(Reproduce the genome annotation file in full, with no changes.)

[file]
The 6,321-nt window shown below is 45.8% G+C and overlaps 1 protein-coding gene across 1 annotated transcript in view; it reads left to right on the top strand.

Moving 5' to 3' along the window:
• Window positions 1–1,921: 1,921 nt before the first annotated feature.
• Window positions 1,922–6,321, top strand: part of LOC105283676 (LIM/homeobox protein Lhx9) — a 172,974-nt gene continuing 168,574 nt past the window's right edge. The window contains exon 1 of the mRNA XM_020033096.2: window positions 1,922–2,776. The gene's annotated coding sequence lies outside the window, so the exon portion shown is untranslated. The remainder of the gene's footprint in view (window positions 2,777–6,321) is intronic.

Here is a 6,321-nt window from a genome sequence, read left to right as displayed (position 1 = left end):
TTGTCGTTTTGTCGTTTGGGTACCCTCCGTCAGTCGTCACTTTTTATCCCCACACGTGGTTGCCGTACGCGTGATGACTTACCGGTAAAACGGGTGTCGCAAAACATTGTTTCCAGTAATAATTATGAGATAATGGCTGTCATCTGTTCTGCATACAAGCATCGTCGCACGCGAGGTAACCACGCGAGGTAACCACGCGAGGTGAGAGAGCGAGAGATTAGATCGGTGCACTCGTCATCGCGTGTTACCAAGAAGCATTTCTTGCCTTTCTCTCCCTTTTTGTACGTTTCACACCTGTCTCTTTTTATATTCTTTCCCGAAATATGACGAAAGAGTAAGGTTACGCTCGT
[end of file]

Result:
The 6,321-nt window shown below is 45.8% G+C and overlaps 1 protein-coding gene across 1 annotated transcript in view; it reads left to right on the top strand.

Moving 5' to 3' along the window:
• Window positions 1–1,921: 1,921 nt before the first annotated feature.
• Window positions 1,922–6,321, top strand: part of LOC105283676 (LIM/homeobox protein Lhx9) — a 172,974-nt gene continuing 168,574 nt past the window's right edge. The window contains exon 1 of the mRNA XM_020033096.2: window positions 1,922–2,776. The gene's annotated coding sequence lies outside the window, so the exon portion shown is untranslated. The remainder of the gene's footprint in view (window positions 2,777–6,321) is intronic.

Here is a 6,321-nt window from a genome sequence, read left to right as displayed (position 1 = left end):
TTGTCGTTTTGTCGTTTGGGTACCCTCCGTCAGTCGTCACTTTTTATCCCCACACGTGGTTGCCGTACGCGTGATGACTTACCGGTAAAACGGGTGTCGCAAAACATTGTTTCCAGTAATAATTATGAGATAATGGCTGTCATCTGTTCTGCATACAAGCATCGTCGCACGCGAGGTAACCACGCGAGGTAACCACGCGAGGTGAGAGAGCGAGAGATTAGATCGGTGCACTCGTCATCGCGTGTTACCAAGAAGCATTTCTTGCCTTTCTCTCCCTTTTTGTACGTTTCACACCTGTCTCTTTTTATATTCTTTCCCGAAATATGACGAAAGAGTAAGGTTACGCTCGT